Peaceful, Well Administered Election Furthers Ukraine’s Democratic Gains

Kyiv, Ukraine – The International Republican Institute’s 40-member observation delegation found the second round of Ukraine’s Presidential election held on April 21 to be largely well-administered with Ukrainian voters participating in a secure and orderly environment. Aside from minor non-systemic violations, which did not affect the overall outcome of the election, election-day procedures were implemented in accordance with the law. (Read the mission’s full preliminary statement HERE).

“It has been a privilege to stand beside Ukrainians as they continue to defend and strengthen their democracy,” said U.S. Congressman John M. Shimkus. “Although the Kremlin would have the world believe that Ukraine is a failed state, the nation has now successfully administered two rounds of elections in three weeks without any significant issues. That the incumbent so quickly conceded reflected his acceptance of the norms and results of the electoral process, which speaks to the maturity of Ukraine’s democracy.”

Kremlin aggression in Crimea and the Donbas continues to undermine Ukrainian sovereignty, making it impossible for Ukraine to administer elections in the entirety of its territory. As a result, 16 percent of Ukrainians, as residents of occupied regions or as internally displaced persons, were forced to register a temporary address in order to participate in the elections. Although steps were made to protect their right to vote, these procedures could be streamlined and strengthened.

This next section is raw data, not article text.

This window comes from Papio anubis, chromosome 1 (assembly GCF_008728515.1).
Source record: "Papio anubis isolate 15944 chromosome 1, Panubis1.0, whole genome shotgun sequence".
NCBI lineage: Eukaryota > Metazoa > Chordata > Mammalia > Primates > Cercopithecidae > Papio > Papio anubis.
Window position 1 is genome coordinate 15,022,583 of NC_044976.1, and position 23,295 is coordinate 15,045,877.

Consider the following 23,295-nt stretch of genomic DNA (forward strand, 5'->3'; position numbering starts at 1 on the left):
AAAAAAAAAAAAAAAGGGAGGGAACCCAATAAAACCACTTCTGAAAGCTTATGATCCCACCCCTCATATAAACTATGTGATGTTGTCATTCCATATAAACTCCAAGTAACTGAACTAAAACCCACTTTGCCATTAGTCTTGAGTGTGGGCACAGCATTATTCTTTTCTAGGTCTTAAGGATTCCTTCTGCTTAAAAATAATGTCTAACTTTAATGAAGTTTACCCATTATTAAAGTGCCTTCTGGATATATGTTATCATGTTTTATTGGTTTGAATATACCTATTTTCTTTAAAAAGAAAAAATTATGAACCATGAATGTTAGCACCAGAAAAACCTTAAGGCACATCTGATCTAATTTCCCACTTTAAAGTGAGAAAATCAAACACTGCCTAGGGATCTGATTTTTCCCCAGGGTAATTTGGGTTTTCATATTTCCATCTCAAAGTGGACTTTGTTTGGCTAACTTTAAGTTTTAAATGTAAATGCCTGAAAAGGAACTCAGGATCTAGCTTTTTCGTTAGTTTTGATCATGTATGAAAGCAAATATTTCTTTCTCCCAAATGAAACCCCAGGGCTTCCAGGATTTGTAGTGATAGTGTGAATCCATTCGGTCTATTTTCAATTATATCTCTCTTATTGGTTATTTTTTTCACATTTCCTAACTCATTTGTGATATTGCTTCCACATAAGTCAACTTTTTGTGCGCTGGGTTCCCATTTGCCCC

The run-off campaign period mostly focused on campaign ads on TV and social media and was a missed opportunity for the candidates to provide greater insight on the issues and proposals for reform for a future administration. The in-person candidate debate on April 19 at Kyiv’s Olympic Stadium debate was historic and should set a precedent for future elections. Although the debate was replete with negative attacks, it provided Ukrainian voters with their first (and only) side-by-side view of the candidates prior to Election Day.

“It is a testament to the vibrancy of Ukraine’s democracy to have its two presidential candidates appear in-person to debate and make their case to voters,” said IRI Board Member and former Assistant Secretary of State David J. Kramer, co-leader of IRI’s election observation delegation. “The event is significant in a region where such debates do not happen often enough, including Russia.”

In the spirit of supporting Ukraine’s democracy, IRI has offered recommendations to further strengthen the credibility of electoral processes and safeguard Ukraine’s democratic gains since its independence.

About the Delegation
IRI announced the arrival of the international election observation delegation to observe the second round of voting for Ukraine’s presidential election on April 19. U.S. Representative John M. Shimkus and IRI Board Member and former Assistant Secretary of State David J. Kramer co-led the second-round delegation. The delegation consisted of 40 long- and short-term observers and included former ambassadors, thought leaders, and senior IRI leadership. IRI’s long-term observers have been on the ground since early March.

IRI’s observations and preliminary findings from this run-off election build upon those of the first round of voting, which took place on March 31, 2019.

About IRI
IRI has worked in Ukraine since 1994 and has observed 12 elections in-country, including the 1994, 1998, 2002, 2006, 2007, 2012 and 2014 parliamentary elections and the 1999, 2004, 2010, 2012 and 2014 presidential elections. IRI has helped to develop effective, citizen-responsive government, trained tens of thousands of political party members and civil society activists, and supported the participation of underrepresented groups such as women and youth in the political process. IRI has been recognized for its international survey research through its regular public opinion surveys which includes dozens of national, municipal and oblast-level surveys of the political and public policy landscape in Ukraine.


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